books as well as other Rabbinical sources relate given names to their
Hebrew ones. The discussion in his reference
http://www.jewishgen.org/databases/GivenNames was also very helpful.

It seems >from Professor Esterson's reply that as there was a Germanic
influence in the Zagare area (which bordered Courland) then Fayvush could
have been a kinnu for Yechezkiel in that area, though what the Germanic
linguistic relationship is between these two names was not made clear,
bearing in mind Chaim Freedman's explanation of Fayvush's association
with Shraga.

With many thanks
Alter Solomon


Names #lithuania

Muriel <uclamema@...>
 

I don't know what "kinnuim" means so maybe I am asking the wrong
question in the wrong place. If so, I apologize.

Can anyone help me with my gf, Jacob Rassner's name?

I found the following on the Hamburg passenger list, on the cemetary
info sheet, and on his headstone: Joehiel -Yechel bub Yekesiel - Yekhiel
ben Reb Yekumiel?

Could any of these names indicate an area (I don't know where in Russia
he was born)?

Could Rassner - Rasner be a regional name?

I'd appreciate any help. Thank you.
Muriel Schloss
UCLAMEma@cox.net


Lithuania SIG #Lithuania Names #lithuania

Muriel <uclamema@...>
 

I don't know what "kinnuim" means so maybe I am asking the wrong
question in the wrong place. If so, I apologize.

Can anyone help me with my gf, Jacob Rassner's name?

I found the following on the Hamburg passenger list, on the cemetary
info sheet, and on his headstone: Joehiel -Yechel bub Yekesiel - Yekhiel
ben Reb Yekumiel?

Could any of these names indicate an area (I don't know where in Russia
he was born)?

Could Rassner - Rasner be a regional name?

I'd appreciate any help. Thank you.
Muriel Schloss
UCLAMEma@cox.net


Marcel Mindrescu #romania

Gayle Schlissel Riley <key2pst@...>
 

Before I hire Marcel for research in Romania I would like to know if
others have used him. So privately respond to me about your experiences
good or bad. He has approached and said he lives close to Iasi and can
find things for me.

Gayle >from San Gabriel


Romania SIG #Romania Marcel Mindrescu #romania

Gayle Schlissel Riley <key2pst@...>
 

Before I hire Marcel for research in Romania I would like to know if
others have used him. So privately respond to me about your experiences
good or bad. He has approached and said he lives close to Iasi and can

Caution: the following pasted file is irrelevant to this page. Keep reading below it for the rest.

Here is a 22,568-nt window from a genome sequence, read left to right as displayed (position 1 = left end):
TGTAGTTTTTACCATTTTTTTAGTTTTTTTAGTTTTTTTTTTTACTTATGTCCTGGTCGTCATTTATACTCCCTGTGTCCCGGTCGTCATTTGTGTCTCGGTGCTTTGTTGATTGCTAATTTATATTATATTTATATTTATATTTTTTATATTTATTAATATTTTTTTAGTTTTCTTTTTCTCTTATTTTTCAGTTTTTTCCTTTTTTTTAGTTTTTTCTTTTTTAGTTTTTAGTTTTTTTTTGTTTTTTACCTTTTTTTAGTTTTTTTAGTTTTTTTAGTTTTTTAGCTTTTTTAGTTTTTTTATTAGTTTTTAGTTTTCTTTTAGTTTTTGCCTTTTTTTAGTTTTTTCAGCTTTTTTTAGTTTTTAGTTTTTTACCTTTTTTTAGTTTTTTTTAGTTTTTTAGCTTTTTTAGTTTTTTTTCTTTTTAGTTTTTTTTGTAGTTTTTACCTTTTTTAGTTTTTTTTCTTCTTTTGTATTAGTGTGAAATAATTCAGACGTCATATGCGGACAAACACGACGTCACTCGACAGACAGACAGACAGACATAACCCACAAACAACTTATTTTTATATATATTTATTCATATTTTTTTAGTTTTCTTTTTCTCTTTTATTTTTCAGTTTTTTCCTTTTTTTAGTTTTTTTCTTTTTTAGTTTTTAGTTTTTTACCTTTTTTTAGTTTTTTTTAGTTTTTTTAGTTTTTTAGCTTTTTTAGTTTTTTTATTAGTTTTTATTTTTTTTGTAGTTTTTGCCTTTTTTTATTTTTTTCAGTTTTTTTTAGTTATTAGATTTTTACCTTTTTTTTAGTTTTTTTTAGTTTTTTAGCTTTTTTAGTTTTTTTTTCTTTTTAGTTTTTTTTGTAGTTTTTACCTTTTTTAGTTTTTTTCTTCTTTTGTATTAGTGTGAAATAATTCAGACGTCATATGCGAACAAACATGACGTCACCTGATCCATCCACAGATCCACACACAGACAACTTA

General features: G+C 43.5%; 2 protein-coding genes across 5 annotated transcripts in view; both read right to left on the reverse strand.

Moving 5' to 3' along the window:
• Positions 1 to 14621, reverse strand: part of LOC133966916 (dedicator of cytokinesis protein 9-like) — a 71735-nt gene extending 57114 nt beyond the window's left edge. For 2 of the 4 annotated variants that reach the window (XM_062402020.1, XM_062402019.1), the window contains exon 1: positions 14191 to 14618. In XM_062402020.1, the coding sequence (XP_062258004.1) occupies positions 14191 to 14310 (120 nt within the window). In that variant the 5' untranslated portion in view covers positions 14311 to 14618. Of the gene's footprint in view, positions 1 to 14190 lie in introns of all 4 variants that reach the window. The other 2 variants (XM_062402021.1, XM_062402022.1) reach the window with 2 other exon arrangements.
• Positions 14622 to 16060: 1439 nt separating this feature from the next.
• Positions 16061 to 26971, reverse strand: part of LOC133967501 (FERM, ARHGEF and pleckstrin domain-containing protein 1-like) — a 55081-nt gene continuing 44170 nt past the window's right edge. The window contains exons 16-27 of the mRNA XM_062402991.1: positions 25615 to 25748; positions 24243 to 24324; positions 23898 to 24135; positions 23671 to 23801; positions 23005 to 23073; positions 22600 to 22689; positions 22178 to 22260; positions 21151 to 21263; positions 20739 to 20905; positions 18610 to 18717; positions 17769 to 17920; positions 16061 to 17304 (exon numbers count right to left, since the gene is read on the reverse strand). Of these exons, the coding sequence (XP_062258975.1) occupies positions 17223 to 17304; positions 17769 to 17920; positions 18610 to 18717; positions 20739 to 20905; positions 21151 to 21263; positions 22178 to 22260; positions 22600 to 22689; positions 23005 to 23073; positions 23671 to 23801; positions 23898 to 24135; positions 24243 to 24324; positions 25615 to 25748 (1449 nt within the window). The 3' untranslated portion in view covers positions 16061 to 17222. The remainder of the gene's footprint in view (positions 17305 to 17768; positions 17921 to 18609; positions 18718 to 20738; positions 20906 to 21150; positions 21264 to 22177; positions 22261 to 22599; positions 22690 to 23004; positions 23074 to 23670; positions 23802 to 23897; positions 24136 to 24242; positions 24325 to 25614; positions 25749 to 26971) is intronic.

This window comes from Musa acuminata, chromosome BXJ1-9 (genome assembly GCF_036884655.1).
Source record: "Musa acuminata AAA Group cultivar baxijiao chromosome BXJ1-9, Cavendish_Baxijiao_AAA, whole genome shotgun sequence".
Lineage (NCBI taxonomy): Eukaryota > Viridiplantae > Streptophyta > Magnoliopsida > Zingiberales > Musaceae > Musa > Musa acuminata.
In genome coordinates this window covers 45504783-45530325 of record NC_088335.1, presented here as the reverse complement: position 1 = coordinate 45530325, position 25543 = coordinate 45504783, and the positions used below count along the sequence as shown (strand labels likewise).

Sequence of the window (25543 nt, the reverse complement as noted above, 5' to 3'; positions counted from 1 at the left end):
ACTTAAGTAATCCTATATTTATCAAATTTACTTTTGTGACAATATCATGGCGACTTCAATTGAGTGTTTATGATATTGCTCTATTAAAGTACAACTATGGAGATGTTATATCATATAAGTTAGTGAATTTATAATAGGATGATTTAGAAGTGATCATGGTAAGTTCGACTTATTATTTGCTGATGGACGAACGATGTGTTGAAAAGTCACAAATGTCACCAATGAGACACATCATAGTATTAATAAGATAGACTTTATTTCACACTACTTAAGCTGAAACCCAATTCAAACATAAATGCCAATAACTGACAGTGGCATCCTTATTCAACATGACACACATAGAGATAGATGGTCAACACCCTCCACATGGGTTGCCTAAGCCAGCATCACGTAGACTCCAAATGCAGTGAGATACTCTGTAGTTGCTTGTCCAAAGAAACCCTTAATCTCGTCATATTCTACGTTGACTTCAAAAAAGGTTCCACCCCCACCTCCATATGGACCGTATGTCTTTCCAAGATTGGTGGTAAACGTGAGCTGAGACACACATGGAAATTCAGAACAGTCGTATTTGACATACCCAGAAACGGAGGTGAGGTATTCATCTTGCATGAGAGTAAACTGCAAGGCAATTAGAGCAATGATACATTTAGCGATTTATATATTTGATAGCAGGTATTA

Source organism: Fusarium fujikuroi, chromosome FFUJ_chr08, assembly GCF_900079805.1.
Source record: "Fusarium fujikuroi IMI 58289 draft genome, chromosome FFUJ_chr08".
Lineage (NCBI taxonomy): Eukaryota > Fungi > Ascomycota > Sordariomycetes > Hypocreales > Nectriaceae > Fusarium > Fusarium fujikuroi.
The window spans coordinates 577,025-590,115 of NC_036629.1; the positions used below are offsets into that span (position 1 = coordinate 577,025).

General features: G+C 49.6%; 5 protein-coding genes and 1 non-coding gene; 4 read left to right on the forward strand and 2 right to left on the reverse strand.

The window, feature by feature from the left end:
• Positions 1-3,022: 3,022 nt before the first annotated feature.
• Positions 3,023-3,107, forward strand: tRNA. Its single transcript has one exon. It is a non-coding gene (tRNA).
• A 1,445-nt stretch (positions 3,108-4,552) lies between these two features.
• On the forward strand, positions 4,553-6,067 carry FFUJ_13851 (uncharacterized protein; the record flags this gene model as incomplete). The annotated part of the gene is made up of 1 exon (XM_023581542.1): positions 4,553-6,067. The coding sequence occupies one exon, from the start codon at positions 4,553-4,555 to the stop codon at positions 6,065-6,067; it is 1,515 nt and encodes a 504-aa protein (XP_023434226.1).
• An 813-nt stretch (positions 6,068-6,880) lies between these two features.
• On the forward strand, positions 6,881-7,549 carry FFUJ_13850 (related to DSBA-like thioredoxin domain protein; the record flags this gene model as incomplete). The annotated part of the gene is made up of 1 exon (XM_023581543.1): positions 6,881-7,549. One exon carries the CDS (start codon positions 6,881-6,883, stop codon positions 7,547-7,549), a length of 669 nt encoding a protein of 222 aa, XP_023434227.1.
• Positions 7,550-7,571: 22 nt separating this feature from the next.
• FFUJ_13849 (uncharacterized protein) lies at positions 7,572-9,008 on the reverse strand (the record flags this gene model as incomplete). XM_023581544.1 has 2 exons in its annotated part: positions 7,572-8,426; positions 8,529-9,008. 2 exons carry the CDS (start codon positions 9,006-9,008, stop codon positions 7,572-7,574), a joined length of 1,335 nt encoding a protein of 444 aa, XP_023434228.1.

find things for me.

Gayle >from San Gabriel


Re: World War I Draft Registration Age - United States #general

Sally Bruckheimer <sallybru@...>
 

Our ancestors at the beginning of the 20th century did not know when they
were born in most cases. If they had any birthdate at all, it was on the
Hebrew calendar - and nobody transposed that into the Gregorian. So people
guessed. If they were near the 'old age' limit on the draft, they might say
old enough to be exempt. If they were young and patriotic, they might say
they were old enough to join up; or if they didn't want to go, they were
younger.

Social security was the same way. Those without birth records (most
immigrants and many born in states without civil registration when they were
born) were somewhat free to make up a birthdate. If old and poor, they
might make themselves old enough to collect retirement. Census records were
checked to see what was said to the clerk.

But in most cases both were just an estimate. And I wouldn't 'trust'
anything but a primary source, a birth record. Other records are
'approximate'.

Sally Bruckheimer
Chatham, NJ


JewishGen Discussion Group #JewishGen Re: World War I Draft Registration Age - United States #general

Sally Bruckheimer <sallybru@...>
 

Our ancestors at the beginning of the 20th century did not know when they
were born in most cases. If they had any birthdate at all, it was on the
Hebrew calendar - and nobody transposed that into the Gregorian. So people
guessed. If they were near the 'old age' limit on the draft, they might say
old enough to be exempt. If they were young and patriotic, they might say
they were old enough to join up; or if they didn't want to go, they were
younger.

Social security was the same way. Those without birth records (most
immigrants and many born in states without civil registration when they were
born) were somewhat free to make up a birthdate. If old and poor, they
might make themselves old enough to collect retirement. Census records were
checked to see what was said to the clerk.

But in most cases both were just an estimate. And I wouldn't 'trust'
anything but a primary source, a birth record. Other records are
'approximate'.

Sally Bruckheimer
Chatham, NJ